A cell was prepared using silver plates as electrodes. As the driving circuit, a simple voltage inversion type using two terminals was employed in place of the potentiostatic driving circuit employing three terminals. This voltage-inversion type driving circuit is based on the extremely simple driving principle that the write and erase are performed by inverting the voltage between the electrodes of two terminals. When the color is produced on the electrode of one side, the color is erased on the electrode of the other side. When the voltage is inverted, color development and erasure are also reversed.
The composition of this third embodiment of the invention was 55 cc of 0.1 N HCl, 45 cc of 0.1 mol sodium secondary citrate and enough EC material to bring the concentration thereof to 0.1 molar. Sodium secondary citrate is disodium monohydrogen citrate; potassium primary arsenate, referred to above, is monopotassium dihydrogen arsenate.
To operate the cell, an inversion pulse voltage of 0.85 volts at a rate of 1 cycle per second was applied to the electrodes. Using solutions in accordance with the prior art, the retention of the image was generated after 200 to 300 cycles so that the operability of the display cell deteriorated seriously. However, using the buffer solution of the third embodiment of this invention, no change was found even after 1.5 × 106 cycles. It is therefore apparent that an extremely simple display cell providing a pulse driving only two electrodes can be used instead of the much more complex display cell utilizing an extremely complicated circuit and electrode configuration to provide potentiostatic driving by the use of one electrode for display and another electrode out of sight as is required to operate in accordance with the prior art.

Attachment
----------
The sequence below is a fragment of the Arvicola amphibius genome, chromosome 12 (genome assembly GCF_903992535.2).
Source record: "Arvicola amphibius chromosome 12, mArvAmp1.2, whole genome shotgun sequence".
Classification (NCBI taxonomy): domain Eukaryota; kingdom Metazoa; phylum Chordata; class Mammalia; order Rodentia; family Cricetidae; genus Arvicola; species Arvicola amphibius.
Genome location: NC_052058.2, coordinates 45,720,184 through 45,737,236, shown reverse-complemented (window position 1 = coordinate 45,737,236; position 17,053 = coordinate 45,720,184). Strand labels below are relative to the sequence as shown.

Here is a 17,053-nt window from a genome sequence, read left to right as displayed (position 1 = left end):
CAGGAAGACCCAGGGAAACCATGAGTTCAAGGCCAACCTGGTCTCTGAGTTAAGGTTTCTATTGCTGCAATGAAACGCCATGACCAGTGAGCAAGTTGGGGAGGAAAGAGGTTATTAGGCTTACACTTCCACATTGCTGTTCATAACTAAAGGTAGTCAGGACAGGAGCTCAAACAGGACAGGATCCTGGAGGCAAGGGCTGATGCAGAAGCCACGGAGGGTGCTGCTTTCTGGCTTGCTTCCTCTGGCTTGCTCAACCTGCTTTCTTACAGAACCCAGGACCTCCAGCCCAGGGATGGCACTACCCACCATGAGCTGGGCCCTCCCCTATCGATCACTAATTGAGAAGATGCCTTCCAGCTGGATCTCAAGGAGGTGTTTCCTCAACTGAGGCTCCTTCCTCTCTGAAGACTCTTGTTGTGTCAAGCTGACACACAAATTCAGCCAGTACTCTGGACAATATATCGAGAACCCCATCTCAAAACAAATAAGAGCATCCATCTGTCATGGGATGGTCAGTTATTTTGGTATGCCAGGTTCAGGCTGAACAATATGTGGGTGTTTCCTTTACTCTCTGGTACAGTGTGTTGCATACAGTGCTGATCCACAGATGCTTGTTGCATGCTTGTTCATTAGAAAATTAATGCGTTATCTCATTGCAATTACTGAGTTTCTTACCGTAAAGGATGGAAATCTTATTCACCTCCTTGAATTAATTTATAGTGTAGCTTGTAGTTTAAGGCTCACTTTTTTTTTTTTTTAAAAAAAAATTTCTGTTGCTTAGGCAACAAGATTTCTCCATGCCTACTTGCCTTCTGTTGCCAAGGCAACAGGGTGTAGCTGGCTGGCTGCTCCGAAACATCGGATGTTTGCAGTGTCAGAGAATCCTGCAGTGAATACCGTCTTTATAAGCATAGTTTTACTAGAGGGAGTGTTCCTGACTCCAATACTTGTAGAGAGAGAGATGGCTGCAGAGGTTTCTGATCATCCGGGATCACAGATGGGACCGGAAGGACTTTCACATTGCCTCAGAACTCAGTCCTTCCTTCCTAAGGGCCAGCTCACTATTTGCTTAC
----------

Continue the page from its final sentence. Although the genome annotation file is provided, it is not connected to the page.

As a fourth embodiment of the invention, potassium biphthalate is used as a buffer solution providing a pH of 4.0, the pH being relatively independent of temperature change. The driving method and the electrode material used were essentially those of the first embodiment. The display cell using this solution (incorporating EC and an auxiliary electrolyte, of course) showed virtually no change after 4 million cycles. Moreover, using this solution, an extremely stable and high contrast ratio of color produced is obtained.
Further tests showed that using various buffer solutions which held the pH to the range of 2.0 to 7.0 the life of the display cell was generally lengthened by a factor of at least 100 over that of display cells not incorporating a buffer. Further buffers found to be valuable are those listed in the following Table:
(1) HCl + KCl, pH ÷ 2
(2) hcl + acid potassium phthalate, pH ÷ 2 to 4.0
(3) HCl + sodium secondary citrate, pH ÷ 2.3 to 5.0
(4) NaOH + sodium secondary citrate, pH ÷ 5.0 to 6.5
(5) acetic acid, and phosphoric acid.